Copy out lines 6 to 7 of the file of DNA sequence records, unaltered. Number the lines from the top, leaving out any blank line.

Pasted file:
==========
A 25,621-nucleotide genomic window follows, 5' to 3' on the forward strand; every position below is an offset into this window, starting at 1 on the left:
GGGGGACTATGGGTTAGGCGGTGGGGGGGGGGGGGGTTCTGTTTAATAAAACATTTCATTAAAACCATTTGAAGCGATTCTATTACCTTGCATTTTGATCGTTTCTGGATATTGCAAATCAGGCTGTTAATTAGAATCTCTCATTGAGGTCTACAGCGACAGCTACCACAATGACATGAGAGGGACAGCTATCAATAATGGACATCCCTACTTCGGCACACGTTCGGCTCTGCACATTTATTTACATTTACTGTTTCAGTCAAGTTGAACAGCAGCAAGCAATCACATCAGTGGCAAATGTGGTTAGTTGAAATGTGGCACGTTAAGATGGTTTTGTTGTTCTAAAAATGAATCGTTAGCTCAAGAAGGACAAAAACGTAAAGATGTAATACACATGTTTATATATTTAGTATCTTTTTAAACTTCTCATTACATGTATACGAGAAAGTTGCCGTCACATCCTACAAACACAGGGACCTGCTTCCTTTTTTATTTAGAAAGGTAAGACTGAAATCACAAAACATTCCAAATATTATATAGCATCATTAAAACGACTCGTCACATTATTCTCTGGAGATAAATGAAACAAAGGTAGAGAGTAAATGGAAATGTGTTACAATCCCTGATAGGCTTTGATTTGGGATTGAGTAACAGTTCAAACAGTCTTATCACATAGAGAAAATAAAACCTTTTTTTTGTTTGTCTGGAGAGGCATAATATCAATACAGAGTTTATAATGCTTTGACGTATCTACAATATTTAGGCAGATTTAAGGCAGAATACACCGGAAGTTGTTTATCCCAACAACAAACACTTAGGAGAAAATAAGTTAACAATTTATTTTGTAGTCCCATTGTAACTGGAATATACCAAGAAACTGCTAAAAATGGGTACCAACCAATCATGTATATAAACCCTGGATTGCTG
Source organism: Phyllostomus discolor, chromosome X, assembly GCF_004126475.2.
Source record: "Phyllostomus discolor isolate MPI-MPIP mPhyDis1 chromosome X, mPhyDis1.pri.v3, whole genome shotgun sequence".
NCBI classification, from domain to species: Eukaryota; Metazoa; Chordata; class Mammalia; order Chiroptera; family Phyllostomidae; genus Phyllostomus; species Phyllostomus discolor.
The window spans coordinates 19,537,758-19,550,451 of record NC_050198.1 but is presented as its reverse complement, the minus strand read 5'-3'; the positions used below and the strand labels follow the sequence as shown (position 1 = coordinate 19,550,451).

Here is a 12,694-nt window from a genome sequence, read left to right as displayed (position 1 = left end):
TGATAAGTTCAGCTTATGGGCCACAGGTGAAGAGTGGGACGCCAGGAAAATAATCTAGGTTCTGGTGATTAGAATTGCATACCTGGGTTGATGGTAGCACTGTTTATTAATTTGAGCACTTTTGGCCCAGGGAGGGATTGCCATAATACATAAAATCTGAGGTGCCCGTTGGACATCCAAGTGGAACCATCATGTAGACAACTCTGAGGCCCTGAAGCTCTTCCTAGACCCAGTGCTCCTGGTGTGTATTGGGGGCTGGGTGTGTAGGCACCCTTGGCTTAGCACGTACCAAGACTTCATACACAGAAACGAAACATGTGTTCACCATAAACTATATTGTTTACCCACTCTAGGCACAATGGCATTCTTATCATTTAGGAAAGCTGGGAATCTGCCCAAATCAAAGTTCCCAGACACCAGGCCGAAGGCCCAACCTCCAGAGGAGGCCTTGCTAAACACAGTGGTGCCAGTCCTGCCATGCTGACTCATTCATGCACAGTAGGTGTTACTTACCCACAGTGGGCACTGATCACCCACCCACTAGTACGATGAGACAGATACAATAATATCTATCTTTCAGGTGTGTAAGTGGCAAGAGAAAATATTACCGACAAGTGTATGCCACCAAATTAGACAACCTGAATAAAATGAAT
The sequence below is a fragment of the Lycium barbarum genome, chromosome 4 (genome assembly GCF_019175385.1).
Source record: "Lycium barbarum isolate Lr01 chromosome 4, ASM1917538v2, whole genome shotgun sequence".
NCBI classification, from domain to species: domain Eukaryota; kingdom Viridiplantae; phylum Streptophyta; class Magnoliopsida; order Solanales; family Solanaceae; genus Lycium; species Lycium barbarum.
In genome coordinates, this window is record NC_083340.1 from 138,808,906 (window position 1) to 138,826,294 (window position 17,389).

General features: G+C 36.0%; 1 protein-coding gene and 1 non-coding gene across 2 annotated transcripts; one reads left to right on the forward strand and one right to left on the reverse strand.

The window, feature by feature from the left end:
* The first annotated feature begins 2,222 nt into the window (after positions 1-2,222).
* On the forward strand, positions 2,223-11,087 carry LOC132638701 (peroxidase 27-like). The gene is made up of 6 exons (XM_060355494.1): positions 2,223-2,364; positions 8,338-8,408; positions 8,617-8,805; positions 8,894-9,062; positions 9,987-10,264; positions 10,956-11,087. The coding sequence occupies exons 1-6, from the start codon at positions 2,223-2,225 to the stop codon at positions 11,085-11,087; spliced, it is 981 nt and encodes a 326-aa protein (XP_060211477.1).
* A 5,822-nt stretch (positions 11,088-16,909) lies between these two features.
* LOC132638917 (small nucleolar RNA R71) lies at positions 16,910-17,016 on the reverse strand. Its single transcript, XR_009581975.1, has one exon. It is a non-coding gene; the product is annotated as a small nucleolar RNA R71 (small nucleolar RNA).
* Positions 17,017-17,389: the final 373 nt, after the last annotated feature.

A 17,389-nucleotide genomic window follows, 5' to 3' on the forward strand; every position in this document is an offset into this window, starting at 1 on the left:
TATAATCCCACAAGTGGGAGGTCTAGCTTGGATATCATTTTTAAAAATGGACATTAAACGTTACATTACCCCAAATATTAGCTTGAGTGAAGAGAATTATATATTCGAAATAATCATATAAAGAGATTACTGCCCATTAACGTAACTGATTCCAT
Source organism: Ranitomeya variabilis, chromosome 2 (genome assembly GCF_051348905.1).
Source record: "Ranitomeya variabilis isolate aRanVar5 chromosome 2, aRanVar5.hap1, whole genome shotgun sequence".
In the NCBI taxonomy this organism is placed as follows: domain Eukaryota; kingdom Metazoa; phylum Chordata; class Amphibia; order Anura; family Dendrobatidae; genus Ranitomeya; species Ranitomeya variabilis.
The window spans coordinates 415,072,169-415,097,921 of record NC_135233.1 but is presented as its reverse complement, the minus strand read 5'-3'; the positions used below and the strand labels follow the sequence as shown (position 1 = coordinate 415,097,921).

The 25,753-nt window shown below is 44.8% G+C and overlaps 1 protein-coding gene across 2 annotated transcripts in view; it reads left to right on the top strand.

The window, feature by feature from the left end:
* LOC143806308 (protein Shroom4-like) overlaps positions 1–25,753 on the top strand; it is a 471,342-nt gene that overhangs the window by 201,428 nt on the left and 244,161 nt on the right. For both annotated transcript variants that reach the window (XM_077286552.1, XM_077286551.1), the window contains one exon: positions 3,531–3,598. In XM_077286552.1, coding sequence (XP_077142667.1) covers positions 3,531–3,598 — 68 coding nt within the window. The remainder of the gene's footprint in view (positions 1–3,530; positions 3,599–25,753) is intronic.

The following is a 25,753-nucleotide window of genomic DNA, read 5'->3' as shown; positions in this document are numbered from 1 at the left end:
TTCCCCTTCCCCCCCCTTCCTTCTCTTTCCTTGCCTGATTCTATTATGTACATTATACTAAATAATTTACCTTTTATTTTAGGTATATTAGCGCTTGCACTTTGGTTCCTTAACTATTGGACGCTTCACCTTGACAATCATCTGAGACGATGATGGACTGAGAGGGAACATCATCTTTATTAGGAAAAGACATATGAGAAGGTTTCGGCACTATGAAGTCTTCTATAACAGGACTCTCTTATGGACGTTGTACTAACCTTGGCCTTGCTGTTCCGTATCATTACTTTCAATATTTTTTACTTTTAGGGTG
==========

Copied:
The window spans coordinates 19,537,758-19,550,451 of record NC_050198.1 but is presented as its reverse complement, the minus strand read 5'-3'; the positions used below and the strand labels follow the sequence as shown (position 1 = coordinate 19,550,451).

Here is a 12,694-nt window from a genome sequence, read left to right as displayed (position 1 = left end):